Data is the new oil. People keep saying it for the last couple of years. But what does it really mean? Same as oil, data itself is useless without its processing. Airlines are swamped with data. One could say that it’s not a data lake anymore, but a data ocean. Now the matter depends on its processing in the most efficient way, extracting the pearls from the oyster shells.
A modern aircraft produces gigabytes of data every day: operational parameters, technical indicators, logs and reports.
“By 2026, annual data generation should reach 98 billion gigabytes, or 98 million terabytes, according to a 2016 estimate by Oliver Wyman. The newest generation aircraft by then will be spewing out between five and eight terabytes per flight, up to 80 times what older planes today generate”.
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What is the point of having such a volume of information without analyzing it? Why not implement Big Data analytics, which would allow knowing the condition of every aircraft in your fleet at any given time? To be aware of each and every thing going on with your aircraft is not just amazing.
Building predictions on top of this data will significantly reduce the number of unpleasant surprises, improve flight safety and aircraft economics, provide for more reliable planning, and so forth.
The aviation is the kind of industry where even a tiny improvement in decimals of the percent can change everything. Do you remember that story of American Airlines removing one olive from a salad? Aircraft manufacturers are working hard and long to improve fuel consumption or maintenance by 1-2%.
With Big Data covering commerce and operations, an airline can open a basket of opportunities for improvement and efficiency. In most cases, it will be even more than just 1-2%.
Big Data disrupts airline commerce. A decade ago, airlines were segmenting the passenger market only by travel goals, such as business, leisure, visit friends and relatives (VFR), pilgrimage, and so on.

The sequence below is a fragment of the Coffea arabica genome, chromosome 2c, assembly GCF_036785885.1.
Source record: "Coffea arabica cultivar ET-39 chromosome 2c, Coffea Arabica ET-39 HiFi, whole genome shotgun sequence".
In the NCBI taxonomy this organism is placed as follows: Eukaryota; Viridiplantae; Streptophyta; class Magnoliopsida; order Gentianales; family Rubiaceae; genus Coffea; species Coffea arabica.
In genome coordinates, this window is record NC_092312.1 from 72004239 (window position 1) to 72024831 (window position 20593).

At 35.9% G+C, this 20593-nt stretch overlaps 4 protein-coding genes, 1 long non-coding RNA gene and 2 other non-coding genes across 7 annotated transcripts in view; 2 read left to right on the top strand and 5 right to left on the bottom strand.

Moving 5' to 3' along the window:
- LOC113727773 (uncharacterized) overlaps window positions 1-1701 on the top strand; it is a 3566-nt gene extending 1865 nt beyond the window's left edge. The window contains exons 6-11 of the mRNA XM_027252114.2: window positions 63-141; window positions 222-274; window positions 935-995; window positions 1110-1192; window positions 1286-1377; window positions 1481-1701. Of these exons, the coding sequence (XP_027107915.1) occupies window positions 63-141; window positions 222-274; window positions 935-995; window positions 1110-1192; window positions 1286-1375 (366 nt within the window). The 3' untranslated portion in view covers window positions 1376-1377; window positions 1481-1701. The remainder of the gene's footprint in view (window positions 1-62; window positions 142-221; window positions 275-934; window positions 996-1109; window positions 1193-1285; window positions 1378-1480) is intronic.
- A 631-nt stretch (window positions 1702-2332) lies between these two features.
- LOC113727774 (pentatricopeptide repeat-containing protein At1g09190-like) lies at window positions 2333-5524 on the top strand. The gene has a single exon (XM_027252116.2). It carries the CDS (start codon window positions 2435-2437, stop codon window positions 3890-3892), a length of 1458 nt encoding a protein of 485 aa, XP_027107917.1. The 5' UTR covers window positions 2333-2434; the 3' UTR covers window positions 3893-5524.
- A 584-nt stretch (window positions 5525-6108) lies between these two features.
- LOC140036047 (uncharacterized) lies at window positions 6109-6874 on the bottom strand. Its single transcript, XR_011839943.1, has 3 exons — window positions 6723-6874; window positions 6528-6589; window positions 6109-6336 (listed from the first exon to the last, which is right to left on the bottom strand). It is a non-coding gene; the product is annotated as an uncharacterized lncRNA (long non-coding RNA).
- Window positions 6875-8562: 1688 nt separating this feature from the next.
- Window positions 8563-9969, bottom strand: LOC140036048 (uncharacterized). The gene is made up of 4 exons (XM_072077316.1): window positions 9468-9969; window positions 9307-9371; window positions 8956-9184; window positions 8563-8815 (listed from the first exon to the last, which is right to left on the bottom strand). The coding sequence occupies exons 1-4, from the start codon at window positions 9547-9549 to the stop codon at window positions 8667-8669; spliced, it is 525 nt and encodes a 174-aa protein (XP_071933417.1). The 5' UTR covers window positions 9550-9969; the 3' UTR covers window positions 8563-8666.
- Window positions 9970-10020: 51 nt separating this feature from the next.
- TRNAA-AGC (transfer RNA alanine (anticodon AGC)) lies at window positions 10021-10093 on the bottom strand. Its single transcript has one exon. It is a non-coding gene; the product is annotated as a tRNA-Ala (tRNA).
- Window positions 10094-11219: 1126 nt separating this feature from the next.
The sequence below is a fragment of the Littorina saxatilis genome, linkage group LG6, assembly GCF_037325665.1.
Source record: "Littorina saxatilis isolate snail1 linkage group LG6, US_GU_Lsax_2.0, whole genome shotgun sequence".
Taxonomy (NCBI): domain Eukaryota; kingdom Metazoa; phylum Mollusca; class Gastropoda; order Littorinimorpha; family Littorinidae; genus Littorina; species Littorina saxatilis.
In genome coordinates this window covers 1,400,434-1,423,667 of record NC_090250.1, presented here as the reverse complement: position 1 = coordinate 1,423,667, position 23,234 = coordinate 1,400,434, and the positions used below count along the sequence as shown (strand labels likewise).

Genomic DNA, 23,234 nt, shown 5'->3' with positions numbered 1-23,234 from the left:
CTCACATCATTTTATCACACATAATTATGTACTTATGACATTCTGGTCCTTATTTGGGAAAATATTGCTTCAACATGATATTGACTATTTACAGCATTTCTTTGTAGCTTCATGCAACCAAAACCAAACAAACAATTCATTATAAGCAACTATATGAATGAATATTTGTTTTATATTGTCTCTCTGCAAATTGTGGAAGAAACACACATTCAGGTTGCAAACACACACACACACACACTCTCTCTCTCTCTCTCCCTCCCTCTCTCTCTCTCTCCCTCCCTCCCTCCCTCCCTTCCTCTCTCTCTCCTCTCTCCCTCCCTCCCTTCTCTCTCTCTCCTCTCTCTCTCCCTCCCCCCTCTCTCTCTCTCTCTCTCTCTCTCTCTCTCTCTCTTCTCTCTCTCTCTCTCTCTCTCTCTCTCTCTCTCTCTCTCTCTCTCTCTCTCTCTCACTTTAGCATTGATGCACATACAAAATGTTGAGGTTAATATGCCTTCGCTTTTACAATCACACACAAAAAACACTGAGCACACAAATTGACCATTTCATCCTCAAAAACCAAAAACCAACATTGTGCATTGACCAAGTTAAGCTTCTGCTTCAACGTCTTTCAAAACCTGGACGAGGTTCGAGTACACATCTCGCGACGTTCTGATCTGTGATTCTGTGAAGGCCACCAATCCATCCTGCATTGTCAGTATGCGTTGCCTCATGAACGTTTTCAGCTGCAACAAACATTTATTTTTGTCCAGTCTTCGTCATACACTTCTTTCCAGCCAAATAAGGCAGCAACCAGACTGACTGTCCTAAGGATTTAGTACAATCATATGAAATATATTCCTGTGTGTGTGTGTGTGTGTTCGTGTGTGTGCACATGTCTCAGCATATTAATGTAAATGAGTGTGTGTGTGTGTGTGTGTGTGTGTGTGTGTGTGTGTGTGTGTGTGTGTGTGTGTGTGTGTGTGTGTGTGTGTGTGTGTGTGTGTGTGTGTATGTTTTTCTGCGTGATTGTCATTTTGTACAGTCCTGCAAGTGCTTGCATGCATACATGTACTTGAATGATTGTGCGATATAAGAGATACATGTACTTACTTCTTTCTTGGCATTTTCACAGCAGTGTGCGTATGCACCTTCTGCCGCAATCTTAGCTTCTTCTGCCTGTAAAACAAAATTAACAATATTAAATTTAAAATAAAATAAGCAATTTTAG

Oh, the good old times… Today airlines collect tons of information about their customers. Crunching this information enables airlines not just to segment passengers better, but also to provide a personalized experience to each customer.
It is a one-to-one relationship between the airline and the passenger that increases customer satisfaction and builds extraordinary loyalty. Airlines can understand its’ customers, their behaviors, and preferences like never before.
The other area where Big Data can be extremely useful is Quality Service Index (QSI) modelling. QSI is an approach for forecasting airline market share.
It is based on passenger behavior and takes into account relative attractiveness of different flight options. The methodology is quite simple and straightforward.
You need to determine the factors the passenger considers while choosing the flight and assign a certain coefficient to each of the factors. Based on the coefficients, it is possible to evaluate a so-called QSI score, which will allow estimating the market share of a particular flight (or series of flights).
The most challenging part in QSI is to choose the right factors and coefficients. Does the customer really see the difference between turboprop and a jet? Do they really care if boarding is made via a gate bridge or by bus? And if yes, how valuable are these factors for them?
Big Data and its analysis will provide you with the sound knowledge of these factors and coefficients for your specific markets. No more generalization, guessing, or rough assumptions.
In my previous article, Amazon in the Sky , I wrote that airlines should act as retailers if they want to be competitive. Well, it’s only possible with Big Data in place.
Modern retailing depends on Big Data and its processing.
Just like any other big and distributed company airlines face a challenge – silos between departments. Big Data can help respond to this challenge.
Collecting and combining data from every department is the way to expand the compass. The synergy of consolidated data from different areas can be tremendous.
Getting the whole picture with all the details and its analysis will provide insights an airline never had before, dependencies between different factors, which were never noticed, and who knows what else.
The areas of Big Data application are endless. It helps to build the airline network, improve revenue management, increase customer satisfaction and loyalty, reduce maintenance costs, improve flight operations, and much more.
In one of his recent interviews, Pieter Elbers, CEO of the KLM Royal Dutch, said that one of the biggest mistakes legacy airlines had made was underestimating and ignoring low-cost carriers. Their business model was too bold and disruptive twenty years ago.
No one believed they would survive. Yet, they feel alive and are more successful than any other major airline in the world.
Nowadays, airlines shouldn’t make the same mistake with disruptive IT technologies. Ignoring current trends, or even being too slow in implementing them, can put an airline out of the market.
Don’t let that happen!
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